\[\begin{aligned}{}D& =4\left({c_{H}^{2}}{\left(B\left(\gamma -H+\frac{3}{2},H+\frac{1}{2}\right)(\gamma +1)\right)^{2}}-2H\right)\\ {} & =:4({d_{H}^{2}}(\gamma )-2H)>0,\end{aligned}\]*iii*) never occurs.According to Lemma 5, the biggest of two roots, ${x_{2}}={d_{H}}(\gamma )+\sqrt{{d_{H}^{2}}(\gamma )-2H}$, is increasing in $\gamma >0$ and ${x_{2}}>1\Leftrightarrow {d_{H}}>\frac{1}{2}+H$. Moreover, it follows from Lemma 5, (

*iv*) that ${d_{H}}(\gamma )\to +\infty $ as $\gamma \to +\infty $. Therefore, for all $H\in (0,\frac{1}{2})$ there exists ${\gamma _{0}}(H)>0$ such that for all $\gamma >{\gamma _{0}}$ we have ${x_{2}}>1$.It means that for $\gamma >{\gamma _{0}}$ our maximum is reached at the point ${t_{1}}={({x_{1}})^{\frac{1}{\gamma +\frac{1}{2}-H}}}$. Finally,

\[\begin{aligned}{}& \underset{t\in [0,1]}{\max }\mathrm{E}{\left({B_{t}^{H}}-{\int _{0}^{t}}{s^{\gamma }}d{W_{s}}\right)^{2}}\\ {} & ={t_{1}^{2H}}-2{t_{1}^{\gamma +\frac{1}{2}+H}}{c_{H}}B\left(\gamma -H+\frac{3}{2},H+\frac{1}{2}\right)\frac{\gamma +1}{\gamma +\frac{1}{2}+H}+\frac{1}{2\gamma +1}{t_{1}^{2\gamma +1}},\end{aligned}\]

where ${t_{1}}={({x_{1}})^{\frac{1}{\gamma +\frac{1}{2}-H}}}$. □##### Remark 1.

The implicit equation ${d_{H}}(\gamma )=\frac{1}{2}+H$ considered as the equation for ${\gamma _{0}}$ as a function of

*H*gives us the relation between $H\in \left(0,\frac{1}{2}\right)$ and respective ${\gamma _{0}}>0$ which, by virtue of the foregoing, is determined unambiguously. The form of the algebraic curve ${\gamma _{0}}={\gamma _{0}}(H)$ is presented in Figure 3.Consider one of the coefficients that are present in (4), namely,

\[\begin{aligned}{}{c_{H,\gamma }^{1}}& =2{c_{H}}B\left(\gamma -H+\frac{3}{2},H+\frac{1}{2}\right)\frac{\gamma +1}{\gamma +H+\frac{1}{2}}\\ {} & =2{\left(\frac{2H\Gamma \left(\frac{3}{2}-H\right)}{\Gamma \left(H+\frac{1}{2}\right)\Gamma \left(2-2H\right)}\right)^{1/2}}\frac{\Gamma \left(\gamma -H+\frac{3}{2}\right)\Gamma \left(H+\frac{1}{2}\right)}{\Gamma \left(\gamma +1\right)\left(\gamma +H+\frac{1}{2}\right)}.\end{aligned}\]

Let $\gamma =0$. Then \[\begin{aligned}{}{c_{H,0}^{1}}& =2{\left(\frac{2H\Gamma \left(\frac{3}{2}-H\right)}{\Gamma \left(H+\frac{1}{2}\right)\Gamma \left(2-2H\right)}\right)^{1/2}}\frac{\Gamma \left(\frac{3}{2}-H\right)\Gamma \left(H+\frac{1}{2}\right)}{H+\frac{1}{2}}\\ {} & =\frac{2}{H+\frac{1}{2}}{\left(\frac{2H\Gamma \left(\frac{3}{2}-H\right)}{\Gamma \left(H+\frac{1}{2}\right)\Gamma \left(2-2H\right)}\right)^{1/2}}\frac{\pi \left(\frac{1}{2}-H\right)}{\sin \left(\pi \left(\frac{1}{2}-H\right)\right)}.\end{aligned}\]

For $H=\frac{1}{2}$, one has ${c_{1/2,0}^{1}}=2$. Obviously, ${c_{H,0}^{1}}\to 0$ as $H\downarrow 0$. It means that ${c_{H,0}^{1}}$ is small in some neighborhood of zero. Having this in mind, we establish some sufficient condition for $h(t,0)$ to get its maximum at point 1.##### Proof.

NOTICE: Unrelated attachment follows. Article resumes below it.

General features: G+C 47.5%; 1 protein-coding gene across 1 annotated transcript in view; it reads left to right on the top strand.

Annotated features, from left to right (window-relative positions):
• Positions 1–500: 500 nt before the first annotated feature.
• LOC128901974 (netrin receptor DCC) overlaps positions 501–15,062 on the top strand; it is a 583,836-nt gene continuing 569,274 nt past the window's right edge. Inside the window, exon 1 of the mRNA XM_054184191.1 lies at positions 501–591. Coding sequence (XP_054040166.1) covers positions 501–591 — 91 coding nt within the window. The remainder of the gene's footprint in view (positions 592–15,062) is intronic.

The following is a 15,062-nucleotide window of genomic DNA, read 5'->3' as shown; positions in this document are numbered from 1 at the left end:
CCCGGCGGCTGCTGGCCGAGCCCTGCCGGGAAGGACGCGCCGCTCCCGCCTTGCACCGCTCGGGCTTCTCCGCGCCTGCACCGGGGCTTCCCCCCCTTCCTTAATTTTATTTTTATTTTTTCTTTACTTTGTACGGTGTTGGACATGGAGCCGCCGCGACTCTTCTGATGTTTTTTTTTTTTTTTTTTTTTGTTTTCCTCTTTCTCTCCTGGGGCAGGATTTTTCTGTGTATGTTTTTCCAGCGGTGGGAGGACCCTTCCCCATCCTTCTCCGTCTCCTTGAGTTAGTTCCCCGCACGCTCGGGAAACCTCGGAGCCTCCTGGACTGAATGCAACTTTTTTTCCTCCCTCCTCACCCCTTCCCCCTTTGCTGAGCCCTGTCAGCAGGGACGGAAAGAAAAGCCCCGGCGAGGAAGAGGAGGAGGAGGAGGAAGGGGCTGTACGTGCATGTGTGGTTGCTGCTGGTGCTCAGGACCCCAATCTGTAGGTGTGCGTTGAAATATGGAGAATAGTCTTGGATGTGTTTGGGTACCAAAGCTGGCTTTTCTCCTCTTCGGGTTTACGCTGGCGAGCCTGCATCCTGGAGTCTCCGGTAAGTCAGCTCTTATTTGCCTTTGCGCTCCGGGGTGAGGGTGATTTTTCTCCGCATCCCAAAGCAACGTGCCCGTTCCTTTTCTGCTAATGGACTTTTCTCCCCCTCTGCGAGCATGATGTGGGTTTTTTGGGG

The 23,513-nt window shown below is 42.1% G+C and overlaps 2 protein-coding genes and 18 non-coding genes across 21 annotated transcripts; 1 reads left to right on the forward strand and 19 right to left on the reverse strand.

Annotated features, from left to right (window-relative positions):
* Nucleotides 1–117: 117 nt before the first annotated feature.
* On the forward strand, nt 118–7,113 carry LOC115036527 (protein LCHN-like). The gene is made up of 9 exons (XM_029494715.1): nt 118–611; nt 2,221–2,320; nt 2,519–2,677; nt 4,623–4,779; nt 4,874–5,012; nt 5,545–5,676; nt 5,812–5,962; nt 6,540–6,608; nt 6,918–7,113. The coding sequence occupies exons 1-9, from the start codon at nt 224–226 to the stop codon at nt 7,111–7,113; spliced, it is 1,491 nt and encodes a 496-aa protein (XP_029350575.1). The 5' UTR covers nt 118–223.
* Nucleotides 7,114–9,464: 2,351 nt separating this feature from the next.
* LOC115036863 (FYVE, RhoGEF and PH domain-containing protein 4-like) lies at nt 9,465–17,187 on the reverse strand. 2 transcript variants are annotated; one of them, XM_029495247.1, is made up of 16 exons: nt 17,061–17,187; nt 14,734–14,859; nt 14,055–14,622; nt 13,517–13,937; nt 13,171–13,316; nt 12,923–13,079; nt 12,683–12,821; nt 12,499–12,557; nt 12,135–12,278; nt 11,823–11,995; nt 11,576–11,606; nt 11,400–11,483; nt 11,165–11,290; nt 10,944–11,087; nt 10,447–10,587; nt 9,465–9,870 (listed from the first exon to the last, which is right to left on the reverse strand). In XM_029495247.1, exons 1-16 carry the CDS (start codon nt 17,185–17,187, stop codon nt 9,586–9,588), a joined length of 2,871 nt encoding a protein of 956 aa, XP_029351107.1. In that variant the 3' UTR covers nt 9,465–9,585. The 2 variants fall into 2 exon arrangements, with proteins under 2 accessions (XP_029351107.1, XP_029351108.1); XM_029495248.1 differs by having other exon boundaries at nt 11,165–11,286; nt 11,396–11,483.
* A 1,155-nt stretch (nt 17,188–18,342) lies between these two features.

Indeed, $h({t_{1}},0)={t_{1}^{2H}}-{c_{H,0}^{1}}{t_{1}^{1/2+H}}+{t_{1}}$, while $h(1,0)=2-{c_{H,0}^{1}}$. Then the inequality $h({t_{1}},0)<h(1,0)$ is equivalent to the following one:

\[\begin{aligned}{}{c_{H,0}^{1}}\left(1-{t_{1}^{1/2+H}}\right)& <2-{t_{1}}-{t_{1}^{2H}}.\end{aligned}\]

If ${c_{H,0}^{1}}<1$, then ${c_{H,0}^{1}}\big(1-{t_{1}^{1/2+H}}\big)<1-{t_{1}^{1/2+H}}<1-{t_{1}}<2-{t_{1}}-{t_{1}^{2H}}$. □##### Remark 2.

As it was mentioned before, ${c_{1/2,0}^{1}}=2$, and so for $H=\frac{1}{2}$ the condition of Lemma 1 is not satisfied. In this case ${d_{1/2}}(0)=1$, and ${t_{1}}={t_{2}}=1$, so that we have the equality $h({t_{1}},0)=h(1,0)$.

However, the question what will be for $\gamma =0$ and ${H_{0}}<H<\frac{1}{2}$, where ${H_{0}}$ is such a value that for $0<H<{H_{0}}$, ${c_{H,0}^{1}}<1$, is open. In order to fill this gap, we provide the numerical results with some comments.

Consider two fuctions $h({t_{1}},\gamma )$ and $h(1,\gamma )$ as functions of

*γ*and*H*. We already know that $\underset{t\in [0,1]}{\max }h(t,\gamma )=\max \{h({t_{1}},\gamma ),h(1,\gamma )\}$. The projection of the surface of $\max \{h({t_{1}},\gamma ),h(1,\gamma )\}$ on the $(H,\gamma )$-plane is presented in Figure 4. Points, where $h(t,\gamma )$ reaches its maximum at $t=1$ are represented in green color, and points where $h(t,\gamma )$ reaches its maximum at $t={t_{1}}$ are represented in brown color. The black curve is the algebraic curve ${\gamma _{0}}={\gamma _{0}}(H)$, which is presented in Figure 3.